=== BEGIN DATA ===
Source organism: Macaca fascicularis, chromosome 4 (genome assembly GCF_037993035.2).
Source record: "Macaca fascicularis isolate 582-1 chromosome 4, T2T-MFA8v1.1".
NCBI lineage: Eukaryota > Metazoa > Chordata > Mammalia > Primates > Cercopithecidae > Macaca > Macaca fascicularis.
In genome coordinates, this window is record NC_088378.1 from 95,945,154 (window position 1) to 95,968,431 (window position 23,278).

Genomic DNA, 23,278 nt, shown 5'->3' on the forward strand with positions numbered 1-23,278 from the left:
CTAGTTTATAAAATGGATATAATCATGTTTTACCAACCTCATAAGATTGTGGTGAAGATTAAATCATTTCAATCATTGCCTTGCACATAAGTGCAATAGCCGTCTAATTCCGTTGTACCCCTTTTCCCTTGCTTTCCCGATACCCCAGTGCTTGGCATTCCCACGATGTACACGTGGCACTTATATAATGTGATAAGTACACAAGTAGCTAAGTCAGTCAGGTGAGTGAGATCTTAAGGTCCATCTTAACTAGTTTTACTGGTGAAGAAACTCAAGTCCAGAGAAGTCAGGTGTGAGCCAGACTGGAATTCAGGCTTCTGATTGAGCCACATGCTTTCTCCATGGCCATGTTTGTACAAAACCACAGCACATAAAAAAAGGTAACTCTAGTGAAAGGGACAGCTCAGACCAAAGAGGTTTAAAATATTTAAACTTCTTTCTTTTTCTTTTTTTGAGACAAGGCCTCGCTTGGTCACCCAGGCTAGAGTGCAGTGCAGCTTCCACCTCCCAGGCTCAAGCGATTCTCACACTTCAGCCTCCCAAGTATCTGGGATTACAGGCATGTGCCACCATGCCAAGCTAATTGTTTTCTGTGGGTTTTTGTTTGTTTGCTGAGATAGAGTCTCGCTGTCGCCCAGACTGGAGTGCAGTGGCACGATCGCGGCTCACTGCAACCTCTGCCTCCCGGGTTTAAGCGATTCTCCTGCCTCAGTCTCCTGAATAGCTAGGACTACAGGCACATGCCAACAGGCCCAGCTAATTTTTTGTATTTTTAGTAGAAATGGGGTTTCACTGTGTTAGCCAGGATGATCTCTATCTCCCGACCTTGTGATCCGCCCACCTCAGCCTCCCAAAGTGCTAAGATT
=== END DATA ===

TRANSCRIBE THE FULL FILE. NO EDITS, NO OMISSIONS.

Source organism: Macaca fascicularis, chromosome 4 (genome assembly GCF_037993035.2).
Source record: "Macaca fascicularis isolate 582-1 chromosome 4, T2T-MFA8v1.1".
NCBI lineage: Eukaryota > Metazoa > Chordata > Mammalia > Primates > Cercopithecidae > Macaca > Macaca fascicularis.
In genome coordinates, this window is record NC_088378.1 from 95,945,154 (window position 1) to 95,968,431 (window position 23,278).

Genomic DNA, 23,278 nt, shown 5'->3' on the forward strand with positions numbered 1-23,278 from the left:
CTAGTTTATAAAATGGATATAATCATGTTTTACCAACCTCATAAGATTGTGGTGAAGATTAAATCATTTCAATCATTGCCTTGCACATAAGTGCAATAGCCGTCTAATTCCGTTGTACCCCTTTTCCCTTGCTTTCCCGATACCCCAGTGCTTGGCATTCCCACGATGTACACGTGGCACTTATATAATGTGATAAGTACACAAGTAGCTAAGTCAGTCAGGTGAGTGAGATCTTAAGGTCCATCTTAACTAGTTTTACTGGTGAAGAAACTCAAGTCCAGAGAAGTCAGGTGTGAGCCAGACTGGAATTCAGGCTTCTGATTGAGCCACATGCTTTCTCCATGGCCATGTTTGTACAAAACCACAGCACATAAAAAAAGGTAACTCTAGTGAAAGGGACAGCTCAGACCAAAGAGGTTTAAAATATTTAAACTTCTTTCTTTTTCTTTTTTTGAGACAAGGCCTCGCTTGGTCACCCAGGCTAGAGTGCAGTGCAGCTTCCACCTCCCAGGCTCAAGCGATTCTCACACTTCAGCCTCCCAAGTATCTGGGATTACAGGCATGTGCCACCATGCCAAGCTAATTGTTTTCTGTGGGTTTTTGTTTGTTTGCTGAGATAGAGTCTCGCTGTCGCCCAGACTGGAGTGCAGTGGCACGATCGCGGCTCACTGCAACCTCTGCCTCCCGGGTTTAAGCGATTCTCCTGCCTCAGTCTCCTGAATAGCTAGGACTACAGGCACATGCCAACAGGCCCAGCTAATTTTTTGTATTTTTAGTAGAAATGGGGTTTCACTGTGTTAGCCAGGATGATCTCTATCTCCCGACCTTGTGATCCGCCCACCTCAGCCTCCCAAAGTGCTAAGATT